KMC seeks support to manage stray dogs

KMC seeks support to manage stray dogs

The Kathmandu Metropolitan City has urged animal welfare groups to join forces in managing community dogs in the Capital.

Speaking at an interaction programme on Thursday, chief and executive officer of Kathmandu Metropolitan City Rudra Singh Tamang said the number and situation of community dogs (or stray dogs) in the metropolis should be identified first.

“We’ve got to analyse benefits of win-loss of these animals bring to humans,” he said, adding that it would help in the management of such canines.

According to the KMC estimates, there are around 30,000 stray dogs in the Capital which mostly survive by scavenging thrown-away food and in some cases are fed by local people in their neighbourhoods.
A survey report of Animal Welfare Network Nepal shows most of the dogs end up on the streets after being abandoned by their owners, while their uncontrolled breeding multiplies their number. But they pose a threat to public safety and health as their saliva and excreta carry infectious disease vectors.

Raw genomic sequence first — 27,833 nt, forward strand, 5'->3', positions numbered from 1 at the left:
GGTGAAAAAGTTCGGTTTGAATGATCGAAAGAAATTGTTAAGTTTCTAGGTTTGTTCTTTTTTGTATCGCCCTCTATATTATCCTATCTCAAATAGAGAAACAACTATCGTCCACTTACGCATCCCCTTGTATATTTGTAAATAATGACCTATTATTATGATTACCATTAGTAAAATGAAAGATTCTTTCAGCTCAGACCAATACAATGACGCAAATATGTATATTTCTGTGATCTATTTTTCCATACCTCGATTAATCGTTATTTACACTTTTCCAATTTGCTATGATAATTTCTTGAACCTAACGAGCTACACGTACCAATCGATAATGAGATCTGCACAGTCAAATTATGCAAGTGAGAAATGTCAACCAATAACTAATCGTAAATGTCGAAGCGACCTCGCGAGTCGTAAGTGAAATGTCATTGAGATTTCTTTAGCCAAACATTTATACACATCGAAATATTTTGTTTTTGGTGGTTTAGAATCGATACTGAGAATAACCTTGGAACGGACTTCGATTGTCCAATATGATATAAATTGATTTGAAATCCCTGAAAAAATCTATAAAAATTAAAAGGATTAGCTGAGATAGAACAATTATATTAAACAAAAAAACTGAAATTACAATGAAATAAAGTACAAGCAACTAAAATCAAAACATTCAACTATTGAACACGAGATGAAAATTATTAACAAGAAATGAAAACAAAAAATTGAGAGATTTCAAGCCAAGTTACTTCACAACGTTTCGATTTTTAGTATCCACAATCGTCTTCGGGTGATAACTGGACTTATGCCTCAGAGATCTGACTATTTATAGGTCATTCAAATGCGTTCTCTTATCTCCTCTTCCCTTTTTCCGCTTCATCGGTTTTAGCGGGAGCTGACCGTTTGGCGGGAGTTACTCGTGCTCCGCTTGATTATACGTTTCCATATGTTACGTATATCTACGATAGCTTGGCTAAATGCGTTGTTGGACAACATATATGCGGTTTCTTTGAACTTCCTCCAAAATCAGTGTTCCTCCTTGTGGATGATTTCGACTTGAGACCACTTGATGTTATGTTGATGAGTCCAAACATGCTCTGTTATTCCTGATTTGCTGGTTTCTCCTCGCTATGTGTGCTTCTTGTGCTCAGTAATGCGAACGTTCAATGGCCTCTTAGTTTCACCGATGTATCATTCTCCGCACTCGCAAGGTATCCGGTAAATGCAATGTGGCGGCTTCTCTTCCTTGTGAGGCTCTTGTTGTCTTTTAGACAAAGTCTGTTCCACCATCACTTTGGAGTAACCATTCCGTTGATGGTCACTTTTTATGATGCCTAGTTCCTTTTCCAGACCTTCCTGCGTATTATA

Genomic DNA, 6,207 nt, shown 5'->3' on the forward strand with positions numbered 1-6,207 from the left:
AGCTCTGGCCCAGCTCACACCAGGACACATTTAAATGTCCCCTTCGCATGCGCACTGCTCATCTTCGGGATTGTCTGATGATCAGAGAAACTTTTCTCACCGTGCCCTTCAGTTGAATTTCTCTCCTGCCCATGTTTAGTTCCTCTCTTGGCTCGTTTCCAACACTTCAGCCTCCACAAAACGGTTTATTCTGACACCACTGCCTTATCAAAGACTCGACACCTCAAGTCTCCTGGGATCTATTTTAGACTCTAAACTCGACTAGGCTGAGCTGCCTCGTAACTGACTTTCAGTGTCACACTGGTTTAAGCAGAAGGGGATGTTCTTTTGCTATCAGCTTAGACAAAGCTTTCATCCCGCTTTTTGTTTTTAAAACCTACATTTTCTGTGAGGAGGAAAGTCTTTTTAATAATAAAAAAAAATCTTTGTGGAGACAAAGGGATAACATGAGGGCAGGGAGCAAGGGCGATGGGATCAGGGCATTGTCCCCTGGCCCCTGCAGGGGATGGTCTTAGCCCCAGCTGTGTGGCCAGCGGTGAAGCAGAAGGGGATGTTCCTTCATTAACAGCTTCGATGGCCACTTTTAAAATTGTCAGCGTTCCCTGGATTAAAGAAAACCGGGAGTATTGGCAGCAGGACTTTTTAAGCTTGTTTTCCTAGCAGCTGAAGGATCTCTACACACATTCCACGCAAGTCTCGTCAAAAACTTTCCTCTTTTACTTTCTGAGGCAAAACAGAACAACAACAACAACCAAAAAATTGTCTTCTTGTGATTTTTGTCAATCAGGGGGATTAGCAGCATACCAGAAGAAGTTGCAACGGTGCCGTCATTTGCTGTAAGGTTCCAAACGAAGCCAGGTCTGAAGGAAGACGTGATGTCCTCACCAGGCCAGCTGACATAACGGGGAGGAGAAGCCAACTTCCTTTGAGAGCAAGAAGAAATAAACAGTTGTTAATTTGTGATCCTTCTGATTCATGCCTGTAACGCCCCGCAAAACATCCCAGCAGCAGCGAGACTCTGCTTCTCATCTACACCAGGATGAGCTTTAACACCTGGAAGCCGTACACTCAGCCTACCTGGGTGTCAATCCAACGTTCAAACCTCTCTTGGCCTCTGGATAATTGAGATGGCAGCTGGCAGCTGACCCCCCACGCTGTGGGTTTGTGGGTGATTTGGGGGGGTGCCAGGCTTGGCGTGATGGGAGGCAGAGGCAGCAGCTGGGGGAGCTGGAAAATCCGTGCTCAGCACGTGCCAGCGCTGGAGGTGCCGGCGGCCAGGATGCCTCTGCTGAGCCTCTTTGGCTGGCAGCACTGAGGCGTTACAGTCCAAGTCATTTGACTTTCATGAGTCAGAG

A Department of Health Services report states that close to 2,000 people are bitten by dogs in Kathmandu district each year. In Nepal, close to 40,000 people are given anti-rabies vaccine each year with more than 96 percent of the cases being dog bites.

Likewise, the United States Environmental Protection Agency says that one gram of dog waste can contain 23 million faecal coliform bacteria, which are known to cause cramps, diarrhoea, intestinal illness and serious kidney disorders in humans.

The KMC has partnered with Humane International Society for community dog management in the Capital. It has also allocated a budget of Rs35 million for the next fiscal year under the Kathmandu Metropolitan City Dog Management Programme. Under the programme, the KMC plans to vaccinate the dogs against rabies and make them sterile by spaying and neutering.

Nepal and Bangladesh Programme Manager for HSI Sarah Vallentine welcomed the cooperation among the animal rights groups to determine the number of dogs in the city and new migration, and to identify their impact in the society and the environment as a positive step towards their management.

Source: The Kathmandu Post